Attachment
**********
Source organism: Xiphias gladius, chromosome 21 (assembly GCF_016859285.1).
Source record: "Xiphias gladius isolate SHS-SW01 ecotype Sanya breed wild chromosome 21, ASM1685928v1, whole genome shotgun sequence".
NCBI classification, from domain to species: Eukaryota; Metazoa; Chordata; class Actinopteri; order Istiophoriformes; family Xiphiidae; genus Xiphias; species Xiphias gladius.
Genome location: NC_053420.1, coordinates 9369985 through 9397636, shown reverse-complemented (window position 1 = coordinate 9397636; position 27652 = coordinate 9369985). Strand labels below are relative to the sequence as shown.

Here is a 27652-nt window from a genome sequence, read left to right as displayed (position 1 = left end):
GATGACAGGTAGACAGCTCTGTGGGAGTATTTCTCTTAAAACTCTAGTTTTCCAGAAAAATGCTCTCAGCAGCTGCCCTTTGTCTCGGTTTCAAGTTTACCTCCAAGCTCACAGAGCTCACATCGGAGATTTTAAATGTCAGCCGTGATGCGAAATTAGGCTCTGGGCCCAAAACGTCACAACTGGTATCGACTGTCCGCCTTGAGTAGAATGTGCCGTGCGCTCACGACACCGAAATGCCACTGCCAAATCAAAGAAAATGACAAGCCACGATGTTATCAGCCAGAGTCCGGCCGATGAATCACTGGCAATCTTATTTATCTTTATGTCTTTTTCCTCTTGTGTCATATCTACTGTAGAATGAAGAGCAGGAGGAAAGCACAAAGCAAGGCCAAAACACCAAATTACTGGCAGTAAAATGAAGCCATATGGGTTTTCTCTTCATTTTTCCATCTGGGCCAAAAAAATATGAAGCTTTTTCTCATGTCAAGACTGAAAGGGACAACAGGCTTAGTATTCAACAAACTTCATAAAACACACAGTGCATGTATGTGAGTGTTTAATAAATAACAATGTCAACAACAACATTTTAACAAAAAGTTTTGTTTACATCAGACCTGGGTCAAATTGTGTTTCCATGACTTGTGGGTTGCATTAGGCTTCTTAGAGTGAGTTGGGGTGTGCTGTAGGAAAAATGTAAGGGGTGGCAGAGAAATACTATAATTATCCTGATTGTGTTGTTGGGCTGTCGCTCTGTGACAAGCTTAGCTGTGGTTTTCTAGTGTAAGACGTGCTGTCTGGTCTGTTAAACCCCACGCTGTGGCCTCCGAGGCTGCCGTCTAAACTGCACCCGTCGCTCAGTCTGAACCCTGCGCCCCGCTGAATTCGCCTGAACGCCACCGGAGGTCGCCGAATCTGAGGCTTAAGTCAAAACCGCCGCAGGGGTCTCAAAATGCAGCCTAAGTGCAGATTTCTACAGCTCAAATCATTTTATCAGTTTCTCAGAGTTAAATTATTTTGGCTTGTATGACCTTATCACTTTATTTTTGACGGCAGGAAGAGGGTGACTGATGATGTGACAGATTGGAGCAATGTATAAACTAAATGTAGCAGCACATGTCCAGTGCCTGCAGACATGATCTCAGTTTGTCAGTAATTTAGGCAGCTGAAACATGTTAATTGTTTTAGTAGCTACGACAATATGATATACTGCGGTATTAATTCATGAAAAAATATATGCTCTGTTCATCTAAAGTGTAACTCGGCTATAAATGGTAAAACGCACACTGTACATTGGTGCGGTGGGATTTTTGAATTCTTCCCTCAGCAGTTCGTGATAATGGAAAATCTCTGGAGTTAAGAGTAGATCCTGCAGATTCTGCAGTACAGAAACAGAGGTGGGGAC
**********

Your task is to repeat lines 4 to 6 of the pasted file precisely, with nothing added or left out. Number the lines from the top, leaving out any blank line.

Genome location: NC_053420.1, coordinates 9369985 through 9397636, shown reverse-complemented (window position 1 = coordinate 9397636; position 27652 = coordinate 9369985). Strand labels below are relative to the sequence as shown.

Here is a 27652-nt window from a genome sequence, read left to right as displayed (position 1 = left end):
GATGACAGGTAGACAGCTCTGTGGGAGTATTTCTCTTAAAACTCTAGTTTTCCAGAAAAATGCTCTCAGCAGCTGCCCTTTGTCTCGGTTTCAAGTTTACCTCCAAGCTCACAGAGCTCACATCGGAGATTTTAAATGTCAGCCGTGATGCGAAATTAGGCTCTGGGCCCAAAACGTCACAACTGGTATCGACTGTCCGCCTTGAGTAGAATGTGCCGTGCGCTCACGACACCGAAATGCCACTGCCAAATCAAAGAAAATGACAAGCCACGATGTTATCAGCCAGAGTCCGGCCGATGAATCACTGGCAATCTTATTTATCTTTATGTCTTTTTCCTCTTGTGTCATATCTACTGTAGAATGAAGAGCAGGAGGAAAGCACAAAGCAAGGCCAAAACACCAAATTACTGGCAGTAAAATGAAGCCATATGGGTTTTCTCTTCATTTTTCCATCTGGGCCAAAAAAATATGAAGCTTTTTCTCATGTCAAGACTGAAAGGGACAACAGGCTTAGTATTCAACAAACTTCATAAAACACACAGTGCATGTATGTGAGTGTTTAATAAATAACAATGTCAACAACAACATTTTAACAAAAAGTTTTGTTTACATCAGACCTGGGTCAAATTGTGTTTCCATGACTTGTGGGTTGCATTAGGCTTCTTAGAGTGAGTTGGGGTGTGCTGTAGGAAAAATGTAAGGGGTGGCAGAGAAATACTATAATTATCCTGATTGTGTTGTTGGGCTGTCGCTCTGTGACAAGCTTAGCTGTGGTTTTCTAGTGTAAGACGTGCTGTCTGGTCTGTTAAACCCCACGCTGTGGCCTCCGAGGCTGCCGTCTAAACTGCACCCGTCGCTCAGTCTGAACCCTGCGCCCCGCTGAATTCGCCTGAACGCCACCGGAGGTCGCCGAATCTGAGGCTTAAGTCAAAACCGCCGCAGGGGTCTCAAAATGCAGCCTAAGTGCAGATTTCTACAGCTCAAATCATTTTATCAGTTTCTCAGAGTTAAATTATTTTGGCTTGTATGACCTTATCACTTTATTTTTGACGGCAGGAAGAGGGTGACTGATGATGTGACAGATTGGAGCAATGTATAAACTAAATGTAGCAGCACATGTCCAGTGCCTGCAGACATGATCTCAGTTTGTCAGTAATTTAGGCAGCTGAAACATGTTAATTGTTTTAGTAGCTACGACAATATGATATACTGCGGTATTAATTCATGAAAAAATATATGCTCTGTTCATCTAAAGTGTAACTCGGCTATAAATGGTAAAACGCACACTGTACATTGGTGCGGTGGGATTTTTGAATTCTTCCCTCAGCAGTTCGTGATAATGGAAAATCTCTGGAGTTAAGAGTAGATCCTGCAGATTCTGCAGTACAGAAACAGAGGTGGGGAC